To deal with complex processes, we need to break them into smaller, more manageable pieces. For example, it isn’t possible to map all of the work you perform in a single day – from morning to evening – on a single page. However, upon closer examination, it is apparent that a day actually consists of multiple segments, which we can identify and describe. Typical segments of a day might include: Commuting to Work, Handling Email, Managing Projects, Working on a Project, Managing Customers and the like.
Just as with the single day example above, it is often convenient to break complex processes into more manageable segments. Ideally, each segment will illustrate how to get from start to finish and fit onto a single TaskMap drawing page.
One suggestion for subdividing complex processes is to break the process into Stages and Phases.
Stages and Phases
A Stage is a higher-level portion of a process, while Phases are sets of related tasks within a Stage. For example, the names of the Stage and Phases for a sales process might be:
Within a TaskMap file there may be multiple drawing pages that represent:
one Stage with multiple Phases;
multiple Stages with no Phases;
multiple Stages, each of which includes multiple Phases.
For consistency and easy identification, drawing page names should identify the stage and phase and also include the character or characters to be used as the page identifier.
The following naming convention has proven successful:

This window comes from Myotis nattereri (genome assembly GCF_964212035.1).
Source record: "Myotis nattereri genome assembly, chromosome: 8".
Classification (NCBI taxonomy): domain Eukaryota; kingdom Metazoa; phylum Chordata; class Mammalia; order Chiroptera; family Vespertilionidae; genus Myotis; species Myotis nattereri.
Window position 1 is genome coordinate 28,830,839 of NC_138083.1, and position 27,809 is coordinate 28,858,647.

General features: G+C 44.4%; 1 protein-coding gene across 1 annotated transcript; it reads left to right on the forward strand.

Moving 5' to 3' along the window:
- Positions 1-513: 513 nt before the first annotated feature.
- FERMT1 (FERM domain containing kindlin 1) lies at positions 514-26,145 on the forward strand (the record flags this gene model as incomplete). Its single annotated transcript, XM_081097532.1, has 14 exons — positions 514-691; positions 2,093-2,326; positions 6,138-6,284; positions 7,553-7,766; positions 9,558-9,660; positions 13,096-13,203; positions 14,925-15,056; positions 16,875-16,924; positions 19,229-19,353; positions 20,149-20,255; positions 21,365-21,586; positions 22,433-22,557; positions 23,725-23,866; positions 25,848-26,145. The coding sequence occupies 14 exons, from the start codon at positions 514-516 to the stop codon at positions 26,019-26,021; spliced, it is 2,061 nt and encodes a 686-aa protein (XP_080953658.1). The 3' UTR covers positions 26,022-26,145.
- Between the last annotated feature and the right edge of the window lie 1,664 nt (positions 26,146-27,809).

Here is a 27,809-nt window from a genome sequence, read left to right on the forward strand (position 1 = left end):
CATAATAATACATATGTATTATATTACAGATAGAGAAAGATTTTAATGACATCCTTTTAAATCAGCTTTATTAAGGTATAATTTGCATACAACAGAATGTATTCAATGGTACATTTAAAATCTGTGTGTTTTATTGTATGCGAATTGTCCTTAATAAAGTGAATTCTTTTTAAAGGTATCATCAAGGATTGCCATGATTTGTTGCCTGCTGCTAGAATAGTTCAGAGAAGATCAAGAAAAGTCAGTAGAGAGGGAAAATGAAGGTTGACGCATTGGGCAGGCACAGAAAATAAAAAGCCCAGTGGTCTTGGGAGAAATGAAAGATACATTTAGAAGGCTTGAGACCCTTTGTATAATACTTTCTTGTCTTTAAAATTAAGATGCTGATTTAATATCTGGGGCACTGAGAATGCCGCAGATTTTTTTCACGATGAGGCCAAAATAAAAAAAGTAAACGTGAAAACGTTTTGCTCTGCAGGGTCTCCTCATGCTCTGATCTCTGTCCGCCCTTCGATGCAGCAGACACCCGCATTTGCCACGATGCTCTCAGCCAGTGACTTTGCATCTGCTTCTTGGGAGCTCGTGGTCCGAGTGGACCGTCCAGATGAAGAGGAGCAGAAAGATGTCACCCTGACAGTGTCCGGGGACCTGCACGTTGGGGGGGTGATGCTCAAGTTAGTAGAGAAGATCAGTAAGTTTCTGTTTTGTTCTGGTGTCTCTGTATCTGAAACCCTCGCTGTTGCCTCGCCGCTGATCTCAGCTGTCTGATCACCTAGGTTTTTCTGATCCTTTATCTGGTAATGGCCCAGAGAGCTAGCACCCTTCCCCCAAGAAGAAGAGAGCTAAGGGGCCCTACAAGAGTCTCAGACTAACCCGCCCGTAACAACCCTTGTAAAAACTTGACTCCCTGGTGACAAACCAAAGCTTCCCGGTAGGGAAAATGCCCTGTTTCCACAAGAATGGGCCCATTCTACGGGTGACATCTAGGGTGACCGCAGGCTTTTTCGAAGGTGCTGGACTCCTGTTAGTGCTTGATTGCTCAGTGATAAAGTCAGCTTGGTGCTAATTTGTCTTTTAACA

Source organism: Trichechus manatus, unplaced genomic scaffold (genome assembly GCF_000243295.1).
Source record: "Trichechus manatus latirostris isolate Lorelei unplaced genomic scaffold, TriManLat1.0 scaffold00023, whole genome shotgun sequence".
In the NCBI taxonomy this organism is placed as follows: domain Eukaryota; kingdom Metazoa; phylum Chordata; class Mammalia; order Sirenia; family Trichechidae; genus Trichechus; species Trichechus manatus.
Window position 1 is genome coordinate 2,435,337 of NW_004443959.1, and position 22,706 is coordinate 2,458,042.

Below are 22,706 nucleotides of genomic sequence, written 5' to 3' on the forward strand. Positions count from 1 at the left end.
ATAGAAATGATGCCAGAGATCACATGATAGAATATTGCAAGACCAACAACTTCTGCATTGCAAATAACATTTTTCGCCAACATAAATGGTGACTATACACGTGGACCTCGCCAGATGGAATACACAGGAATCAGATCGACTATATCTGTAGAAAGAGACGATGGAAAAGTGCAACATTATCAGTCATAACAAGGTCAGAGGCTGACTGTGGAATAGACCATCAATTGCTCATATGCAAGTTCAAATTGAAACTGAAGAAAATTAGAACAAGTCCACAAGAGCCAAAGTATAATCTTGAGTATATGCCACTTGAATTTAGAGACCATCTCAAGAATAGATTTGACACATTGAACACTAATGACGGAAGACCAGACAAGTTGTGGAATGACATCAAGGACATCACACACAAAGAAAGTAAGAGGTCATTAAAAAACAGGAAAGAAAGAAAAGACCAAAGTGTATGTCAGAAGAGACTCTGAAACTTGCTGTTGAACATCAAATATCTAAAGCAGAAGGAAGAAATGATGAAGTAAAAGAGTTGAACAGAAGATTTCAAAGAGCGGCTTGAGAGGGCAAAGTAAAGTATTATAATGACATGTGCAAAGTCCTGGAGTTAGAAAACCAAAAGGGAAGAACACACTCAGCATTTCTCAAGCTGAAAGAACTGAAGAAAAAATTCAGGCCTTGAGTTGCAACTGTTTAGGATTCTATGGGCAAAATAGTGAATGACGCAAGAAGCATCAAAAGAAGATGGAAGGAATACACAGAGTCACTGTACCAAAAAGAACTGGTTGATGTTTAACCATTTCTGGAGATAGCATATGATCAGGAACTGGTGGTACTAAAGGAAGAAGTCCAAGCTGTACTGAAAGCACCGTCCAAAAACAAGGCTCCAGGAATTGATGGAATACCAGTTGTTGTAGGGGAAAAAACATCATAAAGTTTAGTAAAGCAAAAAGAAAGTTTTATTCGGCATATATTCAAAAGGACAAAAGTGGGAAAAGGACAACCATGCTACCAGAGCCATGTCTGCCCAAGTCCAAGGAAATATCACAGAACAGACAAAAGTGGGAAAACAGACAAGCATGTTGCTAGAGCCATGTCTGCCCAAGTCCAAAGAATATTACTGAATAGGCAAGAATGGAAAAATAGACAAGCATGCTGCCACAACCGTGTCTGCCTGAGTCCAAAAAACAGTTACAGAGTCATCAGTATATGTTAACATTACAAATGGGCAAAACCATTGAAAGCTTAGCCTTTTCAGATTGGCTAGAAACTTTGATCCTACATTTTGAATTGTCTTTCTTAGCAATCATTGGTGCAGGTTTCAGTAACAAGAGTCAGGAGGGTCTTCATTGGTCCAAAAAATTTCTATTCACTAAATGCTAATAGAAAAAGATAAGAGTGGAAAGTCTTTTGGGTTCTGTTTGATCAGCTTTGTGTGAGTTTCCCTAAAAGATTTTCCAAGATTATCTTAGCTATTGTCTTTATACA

XX – Stage-Phase
XX is a character or characters representing the sequence of this page within in the overall process. The page character(s) are used as the alphabetic portion of the Task ID for each task on that page. (Refer to Naming TaskMap Drawing Pages)
Stage the name of the stage
Phase the name of the phase
For example, the stages and phases listed above for the sales example might result in the following drawing page names:
A – Sales-Prospect
B – Sales-Qualify
C – Sales-Demonstrate
D – Sales-Propose
E – Sales-Close
The following is a sample of the drawing page names illustrating stage and phase names.
NOTE: Do not use any of the following characters in a TaskMap page name
/ ? & < >
Hint: You don’t need to use the specific terminology of stage and phase if you prefer another pair of terms to convey the same concepts.
Hint: For complex processes it is valuable to determine the Stages, Phases and the first character(s) of the Task ID before the processes are documented. Once the Stages and Phases are defined they provide an outline and an aid for prioritizing the work that needs to be completed.
When you are documenting complex processes, it may also be helpful to refer to Multi-level Process Maps as a way to define higher- and lower-level views of process details.